This ends up yielding weird results. It’s not the politicians who’ve actively pushed for or against a measure for years, building relationships with activists and introducing legislation who get the credit for passage. It’s the guy who’s spent all that time indifferent about or hostile to the cause, who at the last minute flips his position. That’s the guy who makes the headlines. The others have to live with, you know, winning.
McCain’s vote early Friday morning against the measure had been telegraphed for about an hour beforehand, but his loud “No!” of opposition was still the crack that caused the wall to crumble. Political genius. The maverick is back. Etc. But that “no” came from atop 50 other votes of opposition, not all of them easy. Any one of those 50 votes vanishes and McCain isn’t the guy who killed Trumpcare, he’s just a guy who eventually changed his mind for no real reason.
In other words, those 50 people helped McCain be the political winner. Here are seven people in particular who he can thank for his victory lap this morning.
Sen. Susan Collins (R-Maine). It’s sort of amazing that Collins hasn’t gotten more attention for her role in opposing the health-care bill this week. She was one of two Republican senators who opposed the motion-to-proceed, the procedural vote that allowed the climactic vote on Friday morning to happen at all. She was one of the three votes against the Republican bill.
She also made headlines for bashing President Trump after a hearing when a live microphone caught her conversation with a colleague. The administration’s handling of the budget was just “incredibly irresponsible,” and she was “worried” about what might happen. She delivered bad headlines for Trump on three different days — yet somehow has escaped his Twitter wrath.
Sen. Lisa Murkowski (R-Alaska). Murkowski did not escape that wrath.
She also didn’t escape a phone call from the secretary of the interior in which projects important to her state were tacitly threatened. (That’s according to her colleague from Alaska, who received a similar call. She told reporters on Thursday that she preferred not to use the word “threat.”)
Murkowski’s opposition was driven, among other things, by a desire to protect funding for Planned Parenthood, a commitment she made publicly in the state earlier this year. When McCain’s “no” became known on the floor of the Senate as voting loomed, Murkowski was swarmed by her colleagues, hoping to cajole her into flipping. As on the motion-to-proceed, which she also opposed, Murkowski didn’t budge.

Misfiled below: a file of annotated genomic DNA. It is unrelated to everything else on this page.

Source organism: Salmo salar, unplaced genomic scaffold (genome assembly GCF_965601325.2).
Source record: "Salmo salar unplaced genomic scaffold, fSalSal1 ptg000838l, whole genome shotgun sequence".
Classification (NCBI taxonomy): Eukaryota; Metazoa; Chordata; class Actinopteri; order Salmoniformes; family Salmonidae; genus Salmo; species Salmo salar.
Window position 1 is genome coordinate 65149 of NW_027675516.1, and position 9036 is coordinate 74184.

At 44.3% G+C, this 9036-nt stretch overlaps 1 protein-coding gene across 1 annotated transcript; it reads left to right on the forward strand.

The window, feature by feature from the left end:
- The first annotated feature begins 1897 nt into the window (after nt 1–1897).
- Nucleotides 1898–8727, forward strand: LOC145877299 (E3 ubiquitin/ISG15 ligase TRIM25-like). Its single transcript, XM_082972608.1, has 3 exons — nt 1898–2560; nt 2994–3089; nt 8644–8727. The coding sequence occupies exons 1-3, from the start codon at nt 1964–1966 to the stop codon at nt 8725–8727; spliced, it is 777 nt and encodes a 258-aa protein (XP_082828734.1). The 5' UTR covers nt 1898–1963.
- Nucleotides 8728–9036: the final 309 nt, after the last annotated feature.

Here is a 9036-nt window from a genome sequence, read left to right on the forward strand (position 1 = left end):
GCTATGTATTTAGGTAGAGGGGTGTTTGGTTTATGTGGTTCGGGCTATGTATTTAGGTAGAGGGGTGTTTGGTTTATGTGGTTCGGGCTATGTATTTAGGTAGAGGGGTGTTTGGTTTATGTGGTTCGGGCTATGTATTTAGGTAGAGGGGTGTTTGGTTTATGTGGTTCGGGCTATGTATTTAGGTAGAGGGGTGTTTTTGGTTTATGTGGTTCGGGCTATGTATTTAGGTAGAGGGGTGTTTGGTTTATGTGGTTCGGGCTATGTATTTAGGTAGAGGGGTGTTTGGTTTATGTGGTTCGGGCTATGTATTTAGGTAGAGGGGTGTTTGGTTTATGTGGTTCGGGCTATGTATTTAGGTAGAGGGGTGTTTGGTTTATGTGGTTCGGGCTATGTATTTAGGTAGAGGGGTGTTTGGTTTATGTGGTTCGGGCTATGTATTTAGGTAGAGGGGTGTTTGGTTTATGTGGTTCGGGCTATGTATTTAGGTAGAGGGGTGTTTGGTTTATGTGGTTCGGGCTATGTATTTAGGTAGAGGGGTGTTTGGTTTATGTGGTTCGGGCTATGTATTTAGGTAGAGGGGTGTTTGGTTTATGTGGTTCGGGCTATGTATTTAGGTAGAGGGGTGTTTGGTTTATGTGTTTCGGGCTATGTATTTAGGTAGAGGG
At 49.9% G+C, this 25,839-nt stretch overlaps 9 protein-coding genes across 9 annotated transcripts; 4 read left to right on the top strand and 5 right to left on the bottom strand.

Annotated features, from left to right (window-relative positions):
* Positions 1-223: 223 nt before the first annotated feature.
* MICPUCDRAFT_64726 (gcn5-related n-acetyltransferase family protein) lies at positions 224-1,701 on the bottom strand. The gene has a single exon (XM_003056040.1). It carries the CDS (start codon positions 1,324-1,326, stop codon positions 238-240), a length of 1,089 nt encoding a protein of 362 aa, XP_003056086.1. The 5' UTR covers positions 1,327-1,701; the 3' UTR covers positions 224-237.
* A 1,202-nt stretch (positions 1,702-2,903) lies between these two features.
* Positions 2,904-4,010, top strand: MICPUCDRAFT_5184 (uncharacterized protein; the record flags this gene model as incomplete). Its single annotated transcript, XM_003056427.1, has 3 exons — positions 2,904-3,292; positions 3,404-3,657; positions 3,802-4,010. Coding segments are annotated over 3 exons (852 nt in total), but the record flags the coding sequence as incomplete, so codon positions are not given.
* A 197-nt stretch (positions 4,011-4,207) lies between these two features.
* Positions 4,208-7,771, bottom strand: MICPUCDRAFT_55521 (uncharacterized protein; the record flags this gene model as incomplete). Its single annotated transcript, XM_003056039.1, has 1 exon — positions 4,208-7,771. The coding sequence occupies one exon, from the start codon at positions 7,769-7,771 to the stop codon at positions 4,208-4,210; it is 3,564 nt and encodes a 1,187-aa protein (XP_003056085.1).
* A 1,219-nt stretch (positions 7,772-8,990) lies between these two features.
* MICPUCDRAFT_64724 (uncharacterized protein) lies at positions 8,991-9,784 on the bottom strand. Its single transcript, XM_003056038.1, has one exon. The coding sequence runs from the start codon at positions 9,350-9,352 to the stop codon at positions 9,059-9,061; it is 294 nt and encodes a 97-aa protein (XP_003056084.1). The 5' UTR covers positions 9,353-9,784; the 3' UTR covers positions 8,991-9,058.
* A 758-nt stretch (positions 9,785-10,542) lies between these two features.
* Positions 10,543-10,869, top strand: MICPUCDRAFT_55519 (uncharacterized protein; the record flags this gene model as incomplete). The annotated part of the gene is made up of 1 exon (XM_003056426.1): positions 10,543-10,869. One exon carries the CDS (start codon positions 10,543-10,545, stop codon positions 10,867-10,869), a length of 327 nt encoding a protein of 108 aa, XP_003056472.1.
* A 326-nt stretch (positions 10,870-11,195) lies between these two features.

Five red-state Democrats: Sens. Joe Manchin III (W. Va.), Heidi Heitkamp (N.D.), Jon Tester (Mont.), Claire McCaskill (Mo.) and Joe Donnelly (Ind.). The chart above picks out notable Senate votes from the failure of the Republican health-care bill.
The black dots are the three Republicans who voted no. The large red dots are Republicans who, at one point or another, seemed like they might play the spoiler role that McCain embraced, including McCain’s colleague Jeff Flake. (Notice that Flake is much more conservative than McCain, by the estimate of VoteView. That certainly made a difference.)
The little red, yellow and blue dots are those senators who voted as expected. That includes blue-state Democrats or the two independents who voted against the measure, as their constituents would have wanted. But the large blue dots? Those votes were almost certainly harder.
Manchin’s home state of West Virginia backed Trump by a 42-point margin in 2017. By 42 points, West Virginia voters said they supported Donald Trump over Hillary Clinton, and supported his policies and leadership, including, presumably, the health-care bill that Trump wanted to see passed. His colleague, Shelley Moore Capito (R), considered voting against the effort, but ultimately stuck with her party despite being about as moderate as Murkowski.
But at no point did Manchin appear to waver. Same with the other four. Their states backed Trump by an average of 23 points, but Heitkamp, Tester, McCaskill and Donnelly held firm. No on motion-to-proceed, no on the final bill. Had any of them indicated a willingness to jump ship, they’d have been embraced by the president and by Republicans in their home states (at least until reelection), but none did.
Granted, this was not a popular bill. There were a slew of reasons to oppose the measure, including the way it was drafted (which was much of the reason that McCain said no).
But if credit or blame is being disseminated, these seven senators deserve more of it than the senior senator from Arizona. In a 51-49 vote, every vote is the deciding vote, even the ones that were quietly there all along.